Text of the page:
You might remember the scene in the “Godfather” in which the consigliere exhorted the hotheaded Sonny to squelch his angry impulse to avenge the assassination attempt on his father.
“Your father wouldn’t want to hear this, Sonny,” shouted Tom Hagen, the character played by Robert Duvall. “This is business! Not personal!”
I couldn’t help but think of that scene last week when I read the articles about how L.A. billionaire Ronald Burkle was snubbed by shareholders of Barnes & Noble. After all, Burkle seemed poised to win his proxy fight to put himself and two compatriots on the bookseller’s board, but lost in a close election Tuesday.
Could it be because Burkle had turned what was, after all, just a business proposition into something very personal and nasty? So much so that it turned off some shareholders? It felt that way.
Burkle’s Yucaipa Cos. hammered Barnes & Noble’s directors and especially its chairman, Leonard Riggio, in an increasingly venomous way. One of Burkle’s main complaints was that Riggio was self-dealing by having the bookseller buy companies in which the Riggios had an ownership interest, which is a perfectly valid complaint, but Burkle couldn’t seem to keep himself from calling Riggio and his family names. Directors, too. (Burkle, by the way, was represented by L.A.’s Sitrick and Co. public relations firm during some of the proxy fight.)
For example, in a Sept. 1 letter, Burkle labeled directors’ statements as “ironic and hypocritical” and accused them of using a scare tactic to try to fool stockholders. He also said: “Riggio and his family have contributed to the destruction of millions of dollars of shareholder value.”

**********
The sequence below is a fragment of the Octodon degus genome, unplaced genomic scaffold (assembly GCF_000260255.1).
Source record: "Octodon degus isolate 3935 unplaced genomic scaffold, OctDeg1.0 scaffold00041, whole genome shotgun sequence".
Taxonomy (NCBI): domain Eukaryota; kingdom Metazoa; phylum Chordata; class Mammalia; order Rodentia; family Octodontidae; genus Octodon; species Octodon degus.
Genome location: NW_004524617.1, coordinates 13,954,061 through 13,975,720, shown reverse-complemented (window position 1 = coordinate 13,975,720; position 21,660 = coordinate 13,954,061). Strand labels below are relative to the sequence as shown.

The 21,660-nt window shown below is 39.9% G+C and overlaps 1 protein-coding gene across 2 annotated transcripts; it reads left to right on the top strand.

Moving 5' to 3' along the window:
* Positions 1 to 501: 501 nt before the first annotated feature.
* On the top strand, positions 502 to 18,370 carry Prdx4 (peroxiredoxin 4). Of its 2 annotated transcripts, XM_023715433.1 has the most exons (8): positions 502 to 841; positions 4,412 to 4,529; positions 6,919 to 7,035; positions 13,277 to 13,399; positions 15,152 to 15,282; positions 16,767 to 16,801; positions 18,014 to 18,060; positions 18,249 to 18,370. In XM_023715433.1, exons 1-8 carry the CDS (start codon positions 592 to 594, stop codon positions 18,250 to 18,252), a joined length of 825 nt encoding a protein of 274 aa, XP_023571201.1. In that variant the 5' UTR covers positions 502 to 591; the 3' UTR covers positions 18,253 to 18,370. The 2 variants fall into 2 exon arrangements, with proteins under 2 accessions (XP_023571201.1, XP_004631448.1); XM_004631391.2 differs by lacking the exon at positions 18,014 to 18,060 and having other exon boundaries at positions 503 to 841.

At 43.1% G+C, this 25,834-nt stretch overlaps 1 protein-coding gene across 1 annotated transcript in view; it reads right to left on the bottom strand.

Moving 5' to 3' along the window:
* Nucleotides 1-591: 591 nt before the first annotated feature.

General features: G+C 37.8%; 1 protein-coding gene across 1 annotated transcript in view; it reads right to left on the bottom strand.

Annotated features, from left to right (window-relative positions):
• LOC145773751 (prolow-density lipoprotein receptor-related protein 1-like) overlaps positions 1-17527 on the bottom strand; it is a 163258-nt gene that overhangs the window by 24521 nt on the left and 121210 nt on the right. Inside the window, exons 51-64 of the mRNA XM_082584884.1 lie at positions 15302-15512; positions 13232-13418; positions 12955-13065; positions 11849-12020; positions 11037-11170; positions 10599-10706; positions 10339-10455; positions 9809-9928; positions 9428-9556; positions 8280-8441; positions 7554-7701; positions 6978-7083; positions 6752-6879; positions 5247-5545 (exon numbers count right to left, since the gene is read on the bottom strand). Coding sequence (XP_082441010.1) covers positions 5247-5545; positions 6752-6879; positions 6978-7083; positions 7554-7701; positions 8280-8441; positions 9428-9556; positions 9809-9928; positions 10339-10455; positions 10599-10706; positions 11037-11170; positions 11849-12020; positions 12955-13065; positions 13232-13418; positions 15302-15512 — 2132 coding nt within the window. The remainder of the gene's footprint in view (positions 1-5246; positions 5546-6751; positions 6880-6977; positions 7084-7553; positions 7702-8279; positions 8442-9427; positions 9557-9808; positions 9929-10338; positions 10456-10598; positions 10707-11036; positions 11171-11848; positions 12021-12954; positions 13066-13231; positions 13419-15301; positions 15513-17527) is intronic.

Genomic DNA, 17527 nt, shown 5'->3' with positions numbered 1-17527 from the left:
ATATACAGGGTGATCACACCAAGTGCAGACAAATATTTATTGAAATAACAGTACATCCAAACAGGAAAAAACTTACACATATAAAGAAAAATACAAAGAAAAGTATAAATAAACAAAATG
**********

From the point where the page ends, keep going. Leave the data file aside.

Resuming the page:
In a different letter to shareholders, Burkle wrote that the chairman doesn’t ask a member of the Barnes or Noble families to cut ribbons at store openings. “Riggio doesn’t want anyone else in his story,” he wrote.
In a letter on the eve of the shareholder vote, Burkle sank to his lowest, implying that Riggio is such a snake that he’s incapable of making a good-faith bid to buy the company himself, as Riggio suggested he would.
“Do you trust that Leonard Riggio will do anything other than make a low-ball bid and then seek to block any other bidder…?” asked Burkle.
To be fair, Riggio and Barnes & Noble got in the gutter during the fight, too. But – also to be fair – it came off as a defense against a nasty attack.
Funny, but Burkle may have had the better argument. Riggio’s stewardship does, in fact, smack of self-dealing. The company’s
stock has swooned, and the bookseller’s board underestimated the existential threat from the
electronic age. (It’s e-reader, called Nook, seems like a late-to-the-party pipsqueak screaming “Me too!”)
But Burkle lost his argument on style. Shareholders (I’m not one, gratefully) have good reason to read all those nasty letters and shake their heads. They may have concluded that this guy Burkle made some good points, but man, is he the guy you’d want on your board, attacking the chairman and his family?
Maybe, like good consiglieres, they didn’t want to hear such hotheaded, personal stuff. After all, it’s just business.
By the way, Burkle has a fair chunk of stock in L.A.’s American Apparel. That company’s chief, Dov Charney, may be wondering if he’s next to get the Riggio treatment.
Charles Crumpley is editor of the Business Journal. He can be reached at email@example.com.
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